It was sheer laxity on part of the local railway administration in executing the project for widening of rail foot-over-bridge at Elphinstone station sanctioned in 2016, which led to the death of 23 people in Mumbai.
There was no reason why a small project costing just about Rs 12 crore sanctioned in the 2016-17 budget could not be implemented in 18 months, that too when Suresh Prabhu as railway minister had delegated the powers to general managers to take up such projects.
After the accident, Prabhu issued a statement claiming that he during his tenure had sanctioned a wider foot-overbridge (FOB) at Elphinstone Road station in 2015. The tender was not issued on account of the railway administration’s careless attitude.
However, his comment also raised the disturbing question whether there was any oversight mechanism in place to ensure that officials implemented decisions in an accountable manner. With GMs empowered to implement projects up to Rs 25 crore, Prabhu’s comments also drew attention to criticism that he, who had been a senior cabinet minister till recently, had been unable to get the rail bureaucracy to function efficiently.
“The concerned GM was not even supposed to get approval of railway board of detailed estimates for this project,” said a railway official.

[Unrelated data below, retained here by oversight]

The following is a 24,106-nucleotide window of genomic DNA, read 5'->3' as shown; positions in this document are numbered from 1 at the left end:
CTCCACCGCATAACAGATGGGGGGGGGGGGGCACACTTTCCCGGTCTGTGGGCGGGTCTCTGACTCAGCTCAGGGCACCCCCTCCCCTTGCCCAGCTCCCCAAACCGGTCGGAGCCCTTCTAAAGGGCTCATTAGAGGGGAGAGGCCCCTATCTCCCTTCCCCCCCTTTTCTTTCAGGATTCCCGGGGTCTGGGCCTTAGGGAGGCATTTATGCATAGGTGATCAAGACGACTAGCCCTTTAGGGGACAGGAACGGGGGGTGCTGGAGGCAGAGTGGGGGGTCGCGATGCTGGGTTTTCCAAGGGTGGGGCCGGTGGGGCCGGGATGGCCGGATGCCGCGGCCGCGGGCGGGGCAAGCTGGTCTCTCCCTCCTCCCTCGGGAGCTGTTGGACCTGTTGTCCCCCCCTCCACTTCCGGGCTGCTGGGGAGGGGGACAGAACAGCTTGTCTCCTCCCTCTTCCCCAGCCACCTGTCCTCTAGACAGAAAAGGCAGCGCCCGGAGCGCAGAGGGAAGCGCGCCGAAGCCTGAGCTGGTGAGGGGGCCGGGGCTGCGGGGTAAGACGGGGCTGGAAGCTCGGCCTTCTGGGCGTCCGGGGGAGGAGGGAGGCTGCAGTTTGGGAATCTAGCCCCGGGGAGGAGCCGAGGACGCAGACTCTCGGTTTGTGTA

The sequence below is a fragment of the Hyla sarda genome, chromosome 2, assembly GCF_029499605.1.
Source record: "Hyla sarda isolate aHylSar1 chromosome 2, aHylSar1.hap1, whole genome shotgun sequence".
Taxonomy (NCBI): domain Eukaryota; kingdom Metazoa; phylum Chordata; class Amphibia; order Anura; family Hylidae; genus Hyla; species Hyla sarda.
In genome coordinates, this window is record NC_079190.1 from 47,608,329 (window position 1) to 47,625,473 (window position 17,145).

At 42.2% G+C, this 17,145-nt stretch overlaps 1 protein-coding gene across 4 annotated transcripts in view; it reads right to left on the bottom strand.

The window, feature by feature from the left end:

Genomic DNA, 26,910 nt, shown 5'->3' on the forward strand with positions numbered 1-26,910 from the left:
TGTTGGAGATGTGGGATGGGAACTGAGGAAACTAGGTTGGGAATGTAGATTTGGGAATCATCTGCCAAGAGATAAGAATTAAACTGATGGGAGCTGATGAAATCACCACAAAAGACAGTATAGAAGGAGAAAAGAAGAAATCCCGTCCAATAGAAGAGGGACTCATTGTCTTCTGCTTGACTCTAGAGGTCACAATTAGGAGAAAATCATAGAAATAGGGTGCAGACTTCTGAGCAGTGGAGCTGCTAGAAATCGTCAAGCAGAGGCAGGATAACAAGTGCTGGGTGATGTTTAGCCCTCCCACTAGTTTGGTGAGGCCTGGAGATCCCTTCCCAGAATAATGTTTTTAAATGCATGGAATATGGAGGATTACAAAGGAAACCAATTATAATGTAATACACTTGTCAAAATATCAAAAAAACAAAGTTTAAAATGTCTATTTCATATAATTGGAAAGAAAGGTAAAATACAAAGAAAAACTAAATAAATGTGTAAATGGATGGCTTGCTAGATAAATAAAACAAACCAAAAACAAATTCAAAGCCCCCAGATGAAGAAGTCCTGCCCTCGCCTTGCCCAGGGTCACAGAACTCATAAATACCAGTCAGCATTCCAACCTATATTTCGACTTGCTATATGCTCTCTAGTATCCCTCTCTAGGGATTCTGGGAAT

When projects announced in the budget for doubling and tripling of railway tracks worth thousands of crores which require multiple clearances like that of the Niti Aayog and Cabinet had been awarded, why did the GM fail to execute this project, the official asked.
Widening of rail FoB at Elphinstone station was announced in last year’s budget by Prabhu, but the transporter has failed to award the tender costing just Rs 11.86 even though almost 18 months have gone by since then. “Rail ministry can’t chase every small project. Local rail administration has to take up the responsibility of execution,” said another official, adding that railway bureaucracy is shying away from taking up responsibility and Elphinstone tragedy is a case in point.
The tragedy in Mumbai is yet another reflection of the fund crunch faced by railways and constraints of colonialera rail bureaucracy which is poor in implementation of projects and yet resists any move to revamp it.
Even railway officers admit in private that top rail bureaucracy has repeatedly failed to stand up to pressure from the political leadership. which results in announcements of new trains and projects on purely popular compulsions, ignoring commercial viability and knowing that the infrastructure was under severe stress.